The biggest stumbling block we face in the goal to self-realisation is the ego. It feeds on itself and grows as we meet with success in the material sense. The ego manifests itself when we are not prepared to see the other person’s point of view and then, admit our fault. We like to think that we are always correct. In our belief, it reduces our stature if we admit our mistake. Such an attitude is not necessarily attached to success; parents have egos with their children, seniors have egos with their juniors. And I may be criticised here, but in the Asian way of life, it is normally husbands who have very large egos vis-à-vis their wives.
As a parent, how many times have you admitted to your child that you may have been wrong in rebuking him? As an older sibling, how many times have you apologised to your younger brother or sister for having been unfair with him/ her? Not many times, I am sure. There is no cure for this attitude except to follow the dictum of every wise man: Destroy the ego.
There are many ways to gradually de-emphasise your ego. Many group therapy classes abound in which participants criticise your behaviour, habits, attitudes, etc., in a bid to sensitise you to your drawbacks. Such classes are expensive, monetarily and emotionally, and sometimes prove to be a bit too harsh for some to handle.
I have a much more relaxed approach to handling the ego; add a dash of humour to the entire exercise. In my classes, instead of dissecting the individual, which makes him feel like a wet rag and resentful at the end of it, I encourage participants to make the approach very humorous. Such humour takes the sting out of the analytical process and yet gets the message across. Apart from classroom exercises, my cardinal rule to everyone is: Never take yourself seriously. We all develop egos because we acquire a very serious image of ourselves as we grow older and we do not like to be made fun of. We are very conscious of our ‘image’. But it is this projection of the image that makes us false and stressed. We will not laugh at jokes in the midst of people we consider our social ‘inferiors’ because we feel it would bring us down to their level.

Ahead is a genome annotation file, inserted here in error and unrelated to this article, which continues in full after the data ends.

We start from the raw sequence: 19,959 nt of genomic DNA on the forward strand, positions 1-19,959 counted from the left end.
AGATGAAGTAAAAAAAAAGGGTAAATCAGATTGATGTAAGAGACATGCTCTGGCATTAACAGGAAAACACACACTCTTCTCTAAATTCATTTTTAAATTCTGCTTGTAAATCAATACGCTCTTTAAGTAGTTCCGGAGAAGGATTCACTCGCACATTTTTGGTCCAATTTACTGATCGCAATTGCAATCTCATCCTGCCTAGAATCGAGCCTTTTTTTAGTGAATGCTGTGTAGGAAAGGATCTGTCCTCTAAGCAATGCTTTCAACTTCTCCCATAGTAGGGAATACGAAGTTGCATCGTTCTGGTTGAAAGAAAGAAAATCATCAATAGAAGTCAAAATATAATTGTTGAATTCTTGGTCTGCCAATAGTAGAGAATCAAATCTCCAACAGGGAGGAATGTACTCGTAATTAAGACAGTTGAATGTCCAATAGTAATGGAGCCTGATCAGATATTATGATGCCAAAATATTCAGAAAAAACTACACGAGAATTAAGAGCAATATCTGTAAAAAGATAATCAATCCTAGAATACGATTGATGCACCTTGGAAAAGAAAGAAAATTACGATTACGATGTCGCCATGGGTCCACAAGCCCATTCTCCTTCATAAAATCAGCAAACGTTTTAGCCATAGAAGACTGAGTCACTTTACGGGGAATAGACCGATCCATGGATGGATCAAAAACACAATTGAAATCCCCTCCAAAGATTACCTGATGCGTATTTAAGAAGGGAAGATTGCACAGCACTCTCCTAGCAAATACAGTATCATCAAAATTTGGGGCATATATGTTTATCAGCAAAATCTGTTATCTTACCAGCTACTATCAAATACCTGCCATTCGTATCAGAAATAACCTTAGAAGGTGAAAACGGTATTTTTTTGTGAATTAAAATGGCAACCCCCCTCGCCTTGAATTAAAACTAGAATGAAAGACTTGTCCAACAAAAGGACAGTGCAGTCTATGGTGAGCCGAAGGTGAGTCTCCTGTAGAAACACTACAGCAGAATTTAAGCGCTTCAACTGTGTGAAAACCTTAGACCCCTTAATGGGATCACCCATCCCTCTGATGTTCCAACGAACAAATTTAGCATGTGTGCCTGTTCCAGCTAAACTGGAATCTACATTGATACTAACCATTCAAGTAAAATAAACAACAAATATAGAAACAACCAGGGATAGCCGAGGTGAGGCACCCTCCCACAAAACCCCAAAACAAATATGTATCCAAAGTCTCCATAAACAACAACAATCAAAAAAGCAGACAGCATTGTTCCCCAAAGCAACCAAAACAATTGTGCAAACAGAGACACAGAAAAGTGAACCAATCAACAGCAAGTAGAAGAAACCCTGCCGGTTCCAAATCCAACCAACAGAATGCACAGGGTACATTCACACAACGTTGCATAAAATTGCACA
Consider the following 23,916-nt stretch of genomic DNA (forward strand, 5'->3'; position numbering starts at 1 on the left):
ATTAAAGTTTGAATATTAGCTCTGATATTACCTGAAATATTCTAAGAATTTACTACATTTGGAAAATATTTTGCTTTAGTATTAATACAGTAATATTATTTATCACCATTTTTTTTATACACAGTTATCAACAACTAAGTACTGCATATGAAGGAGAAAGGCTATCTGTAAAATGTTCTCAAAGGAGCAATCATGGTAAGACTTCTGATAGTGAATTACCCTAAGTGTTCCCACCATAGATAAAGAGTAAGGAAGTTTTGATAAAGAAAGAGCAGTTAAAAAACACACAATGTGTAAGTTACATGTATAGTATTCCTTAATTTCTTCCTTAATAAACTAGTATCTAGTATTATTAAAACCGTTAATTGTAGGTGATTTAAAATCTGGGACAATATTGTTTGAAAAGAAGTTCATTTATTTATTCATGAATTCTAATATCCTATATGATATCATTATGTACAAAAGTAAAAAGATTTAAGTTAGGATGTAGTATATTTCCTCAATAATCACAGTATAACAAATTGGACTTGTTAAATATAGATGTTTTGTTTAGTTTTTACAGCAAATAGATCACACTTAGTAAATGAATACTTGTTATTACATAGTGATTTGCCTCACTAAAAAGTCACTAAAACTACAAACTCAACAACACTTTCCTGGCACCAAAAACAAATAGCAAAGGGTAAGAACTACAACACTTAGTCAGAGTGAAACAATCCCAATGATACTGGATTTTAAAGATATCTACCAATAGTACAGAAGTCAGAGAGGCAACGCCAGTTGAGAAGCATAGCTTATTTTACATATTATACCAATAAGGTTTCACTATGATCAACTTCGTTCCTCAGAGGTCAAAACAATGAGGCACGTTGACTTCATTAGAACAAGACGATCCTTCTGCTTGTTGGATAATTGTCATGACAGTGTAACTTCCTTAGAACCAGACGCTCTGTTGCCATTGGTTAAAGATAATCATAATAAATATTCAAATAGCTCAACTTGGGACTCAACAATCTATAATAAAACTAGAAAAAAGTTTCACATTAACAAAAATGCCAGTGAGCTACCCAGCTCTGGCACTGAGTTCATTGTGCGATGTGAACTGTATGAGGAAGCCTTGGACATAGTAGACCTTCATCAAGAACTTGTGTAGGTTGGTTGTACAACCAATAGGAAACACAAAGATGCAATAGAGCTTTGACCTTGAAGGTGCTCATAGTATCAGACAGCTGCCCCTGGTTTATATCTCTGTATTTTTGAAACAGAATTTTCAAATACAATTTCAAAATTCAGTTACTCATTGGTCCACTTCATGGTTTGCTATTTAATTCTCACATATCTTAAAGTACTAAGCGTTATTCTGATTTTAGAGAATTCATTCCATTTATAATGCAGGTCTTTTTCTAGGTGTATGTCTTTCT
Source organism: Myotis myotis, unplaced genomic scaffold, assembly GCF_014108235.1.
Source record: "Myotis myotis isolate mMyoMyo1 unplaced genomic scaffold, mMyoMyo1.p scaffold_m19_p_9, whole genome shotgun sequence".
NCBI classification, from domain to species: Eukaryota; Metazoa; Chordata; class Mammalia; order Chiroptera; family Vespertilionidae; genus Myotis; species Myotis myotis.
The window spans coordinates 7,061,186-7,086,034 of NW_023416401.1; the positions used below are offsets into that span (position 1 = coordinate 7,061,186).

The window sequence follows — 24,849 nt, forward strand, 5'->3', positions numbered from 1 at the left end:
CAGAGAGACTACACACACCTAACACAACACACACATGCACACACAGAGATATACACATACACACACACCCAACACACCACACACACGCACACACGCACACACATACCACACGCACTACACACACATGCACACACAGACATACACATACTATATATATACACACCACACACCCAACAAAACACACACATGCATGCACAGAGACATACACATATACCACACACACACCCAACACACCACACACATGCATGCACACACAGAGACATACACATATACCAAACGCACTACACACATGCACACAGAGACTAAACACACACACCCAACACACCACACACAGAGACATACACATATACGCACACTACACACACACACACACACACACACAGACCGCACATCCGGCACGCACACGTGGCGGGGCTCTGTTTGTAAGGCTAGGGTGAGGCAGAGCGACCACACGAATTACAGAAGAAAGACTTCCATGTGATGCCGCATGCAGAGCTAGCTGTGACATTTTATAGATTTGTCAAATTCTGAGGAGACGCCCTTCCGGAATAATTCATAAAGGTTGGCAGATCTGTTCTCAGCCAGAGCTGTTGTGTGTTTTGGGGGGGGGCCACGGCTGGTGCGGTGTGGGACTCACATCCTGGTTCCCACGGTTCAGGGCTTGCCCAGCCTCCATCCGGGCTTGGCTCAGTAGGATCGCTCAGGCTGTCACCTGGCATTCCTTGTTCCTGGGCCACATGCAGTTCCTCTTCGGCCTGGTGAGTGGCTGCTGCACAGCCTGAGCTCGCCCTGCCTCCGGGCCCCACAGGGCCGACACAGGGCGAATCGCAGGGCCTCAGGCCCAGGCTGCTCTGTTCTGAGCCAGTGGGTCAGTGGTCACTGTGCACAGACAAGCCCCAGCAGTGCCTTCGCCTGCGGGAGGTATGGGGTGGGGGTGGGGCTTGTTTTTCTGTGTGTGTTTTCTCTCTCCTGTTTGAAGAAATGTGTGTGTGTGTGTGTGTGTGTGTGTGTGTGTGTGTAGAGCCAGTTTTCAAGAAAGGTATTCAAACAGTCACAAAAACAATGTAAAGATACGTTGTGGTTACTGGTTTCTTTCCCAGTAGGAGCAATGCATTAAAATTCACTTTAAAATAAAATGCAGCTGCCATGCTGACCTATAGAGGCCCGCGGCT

On the other hand, we will laugh at things we do not understand merely because our ‘superiors’ laughed and we don’t wish to project an image of an ignoramus.
Just observe a child, see how it laughs without a care in the world. It does not care who is watching it, nor does it care if it is making a funny face. It is laughing because it is living the moment and it is a genuine feeling. Sadly, as we grow older, we are more conscious of the false values around us and we lose that spontaneity. I will return to the topic of humour again. Meanwhile, learn to laugh, as it increases your face value!
The writer is a renowned film and theatre actor
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